Marijuana: Not all good or bad

Those living in B.C and, in particular, Vancouver are well aware of the debate regarding the legalization of marijuana. The province recently approved the opening of Medical Marijuana Dispensaries which have very quickly grown in number to rival that of Starbucks.  The following facts are worth considering as the debate continues to simmer:

Marijuana is the most widely used illicit psychoactive drug in the world.  The two most widely used marijuana species are Cannabis sativa and Cannabis indica. Due to sophisticated growing methods, today’s marijuana is up to 5 to 15 times stronger than the marijuana of the 60s and 70s. It is usually classified as a hallucinogenic drug and has some properties in common with narcotics, stimulants, and depressants.

When smoked or eaten, marijuana alters perception and causes excitement, mild euphoria, altered perception, and changes in mood. Negative effects include a decrease in the ability to do complicated tasks, a disruption in short-term memory, impairment in eye-hand coordination, a reduction in motivation, fatigue, and a distorted sense of time; all making users more likely to exaggerate their mood and react to the surroundings. Can you imagine a vehicle being driven by a driver in that condition or a student attempting to focus on their studies?

Chronic use can cause severe anxiety, paranoia, and illusions plus the possibility of triggering chronic bronchitis, emphysema, pneumonia, and lung cancer. Regular users display impaired neural connectivity affecting executive functions like memory, learning, and impulse control. Research indicates that marijuana has its strongest long-term impact on young users whose brains are still busy building new connections and maturing in other ways. Most physical damage occurs in the lungs of those who smoke both cigarettes and marijuana, which appears to be the majority of users. In fact, one marijuana joint contains 4-5 times the tar and 2-3 times the carbon monoxide of one tobacco cigarette.

MarijuanaNotAllGoodOrBad

In my practice I have seen a good number of individuals, both young and old, who believe that marijuana is non-addictive. They are wrong. Tolerance develops rapidly with chronic marijuana use meaning that the quantity and/or frequency of marijuana use will likely continue to increase. Compulsive use is indicative of dependence and is similar to cigarette use in this regard. Withdrawal symptoms include headaches, anxiety, depression, irritability, aggressiveness, restlessness, tremors, sleep disturbances, decreased appetite, and continued craving.

The medicinal use of marijuana remains controversial with proponents extolling its virtues and opponents suggesting that there are better medicines that are more reliable and that don’t contain all the possible chemicals and carcinogens. Regardless, marijuana and related extracts have been used for centuries to treat insomnia and control headaches, asthma, pain, arthritis, anxiety, nausea, glaucoma, loss of appetite and numerous other conditions.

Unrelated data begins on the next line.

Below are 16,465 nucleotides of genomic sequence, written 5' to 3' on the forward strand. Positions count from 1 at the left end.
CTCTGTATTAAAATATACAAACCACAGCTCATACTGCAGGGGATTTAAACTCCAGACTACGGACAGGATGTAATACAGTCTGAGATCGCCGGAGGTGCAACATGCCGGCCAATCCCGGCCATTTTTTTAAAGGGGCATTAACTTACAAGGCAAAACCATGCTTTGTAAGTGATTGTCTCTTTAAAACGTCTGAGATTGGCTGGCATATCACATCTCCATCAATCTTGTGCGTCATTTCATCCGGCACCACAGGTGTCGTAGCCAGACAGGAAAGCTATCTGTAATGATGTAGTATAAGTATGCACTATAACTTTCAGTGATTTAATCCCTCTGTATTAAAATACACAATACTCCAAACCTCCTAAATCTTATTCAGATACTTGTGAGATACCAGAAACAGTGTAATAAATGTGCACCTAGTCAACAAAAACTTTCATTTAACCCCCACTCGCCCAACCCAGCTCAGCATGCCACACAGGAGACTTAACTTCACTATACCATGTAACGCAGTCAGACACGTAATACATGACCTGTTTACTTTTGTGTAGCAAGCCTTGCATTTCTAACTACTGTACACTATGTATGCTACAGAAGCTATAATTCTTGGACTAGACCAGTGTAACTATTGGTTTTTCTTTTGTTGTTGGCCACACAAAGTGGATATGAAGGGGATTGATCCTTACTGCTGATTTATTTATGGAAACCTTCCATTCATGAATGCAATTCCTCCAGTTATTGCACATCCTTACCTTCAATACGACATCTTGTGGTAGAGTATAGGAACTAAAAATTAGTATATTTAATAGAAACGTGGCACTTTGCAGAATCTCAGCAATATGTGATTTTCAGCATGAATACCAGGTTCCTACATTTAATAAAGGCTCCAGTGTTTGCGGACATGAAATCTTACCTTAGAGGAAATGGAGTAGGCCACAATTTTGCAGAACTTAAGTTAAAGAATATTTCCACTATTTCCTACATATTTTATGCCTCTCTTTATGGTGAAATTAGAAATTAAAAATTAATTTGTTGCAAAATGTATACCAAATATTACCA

Some time ago a young man, Travis (not his real name), in his late teens booked an appointment with me at the insistence of his parents who were concerned about his use of marijuana.  On the telephone his mother explained that at home Travis was generally irritable, aggressive, withdrawn, and losing weight. In addition he had been fired from his last job for arriving late too often and he is not actively searching for another job.

On arrival Travis explained that he could see no problem with the amount of marijuana he was smoking and that all his friends smoked about the same amount of “weed. When questioned about his marijuana usage Travis appeared to minimize the amount he was using and besides, he said “It’s not addictive”. He also noted that he had recently been stopped by the police and was given a 24-hour suspension.  The police indicated he had been driving too slowly and they suspected he was on some sort of drug. He denied everything and suggested that the police tend to look for any excuse to hassle young people.

As the session wound down it was obvious that Travis had no interest in discussing his drug use or even his future plans for that matter. When asked if he would be willing to attend another session he indicated that “I’ll talk to my mom about it and give you a call”. I’m quite certain I’ll never see or hear from him again.

Mainly parents are faced with similar issues with their children and I have seen numerous young people like Travis. In these situations I generally suggest that the parents come in for one or more appointments to learn more about marijuana and how to best deal with their young person at home. Parents are on the front lines of these conflicts and learning the tools to deal with the situation can often be productive for both the parents and their child.

Marijuana: Not all good or bad
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Rick uses a number of diversified counselling techniques to assist individuals with a variety of issues. Solution-focused brief therapy, cognitive behaviourial therapy and EMDR are used to help individuals deal with anxiety, depression, trauma, career changes, lifestyle changes and emotional dependencies.  Rick has a particular interest in working with clients with addictions and is also involved in training counselling students in addictions therapy.

Rick received his Master of Arts Degree from the Adler School of Professional Psychology in Chicago and his Doctor of Psychology Degree from the Southern California University for Professional Studies.

Rick is registered with the College of Psychologists of B.C. and is a member of the B.C. Psychological Association

Posted in Addictions, Family & Parenting, Therapy